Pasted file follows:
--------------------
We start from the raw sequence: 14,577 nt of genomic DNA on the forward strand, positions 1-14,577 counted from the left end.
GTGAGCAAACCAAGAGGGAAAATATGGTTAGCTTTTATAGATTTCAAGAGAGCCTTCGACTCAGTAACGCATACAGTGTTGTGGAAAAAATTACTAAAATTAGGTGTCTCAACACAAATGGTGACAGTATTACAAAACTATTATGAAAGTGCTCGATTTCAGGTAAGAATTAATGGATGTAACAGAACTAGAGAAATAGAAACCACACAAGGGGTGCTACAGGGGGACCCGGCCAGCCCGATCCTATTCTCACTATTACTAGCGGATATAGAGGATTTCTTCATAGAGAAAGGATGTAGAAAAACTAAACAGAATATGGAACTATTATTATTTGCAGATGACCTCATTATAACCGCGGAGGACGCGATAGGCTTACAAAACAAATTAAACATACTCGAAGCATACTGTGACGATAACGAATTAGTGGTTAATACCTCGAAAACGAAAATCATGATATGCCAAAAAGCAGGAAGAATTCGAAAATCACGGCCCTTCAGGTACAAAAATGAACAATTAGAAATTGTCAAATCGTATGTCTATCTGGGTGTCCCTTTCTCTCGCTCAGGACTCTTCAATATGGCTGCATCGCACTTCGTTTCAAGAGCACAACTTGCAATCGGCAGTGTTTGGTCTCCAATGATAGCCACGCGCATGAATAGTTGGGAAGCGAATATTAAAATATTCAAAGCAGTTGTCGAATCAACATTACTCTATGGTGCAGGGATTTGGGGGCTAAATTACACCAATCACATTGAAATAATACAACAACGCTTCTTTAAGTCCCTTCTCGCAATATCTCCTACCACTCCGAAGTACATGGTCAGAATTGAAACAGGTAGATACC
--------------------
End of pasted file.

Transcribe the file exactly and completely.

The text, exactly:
We start from the raw sequence: 14,577 nt of genomic DNA on the forward strand, positions 1-14,577 counted from the left end.
GTGAGCAAACCAAGAGGGAAAATATGGTTAGCTTTTATAGATTTCAAGAGAGCCTTCGACTCAGTAACGCATACAGTGTTGTGGAAAAAATTACTAAAATTAGGTGTCTCAACACAAATGGTGACAGTATTACAAAACTATTATGAAAGTGCTCGATTTCAGGTAAGAATTAATGGATGTAACAGAACTAGAGAAATAGAAACCACACAAGGGGTGCTACAGGGGGACCCGGCCAGCCCGATCCTATTCTCACTATTACTAGCGGATATAGAGGATTTCTTCATAGAGAAAGGATGTAGAAAAACTAAACAGAATATGGAACTATTATTATTTGCAGATGACCTCATTATAACCGCGGAGGACGCGATAGGCTTACAAAACAAATTAAACATACTCGAAGCATACTGTGACGATAACGAATTAGTGGTTAATACCTCGAAAACGAAAATCATGATATGCCAAAAAGCAGGAAGAATTCGAAAATCACGGCCCTTCAGGTACAAAAATGAACAATTAGAAATTGTCAAATCGTATGTCTATCTGGGTGTCCCTTTCTCTCGCTCAGGACTCTTCAATATGGCTGCATCGCACTTCGTTTCAAGAGCACAACTTGCAATCGGCAGTGTTTGGTCTCCAATGATAGCCACGCGCATGAATAGTTGGGAAGCGAATATTAAAATATTCAAAGCAGTTGTCGAATCAACATTACTCTATGGTGCAGGGATTTGGGGGCTAAATTACACCAATCACATTGAAATAATACAACAACGCTTCTTTAAGTCCCTTCTCGCAATATCTCCTACCACTCCGAAGTACATGGTCAGAATTGAAACAGGTAGATACC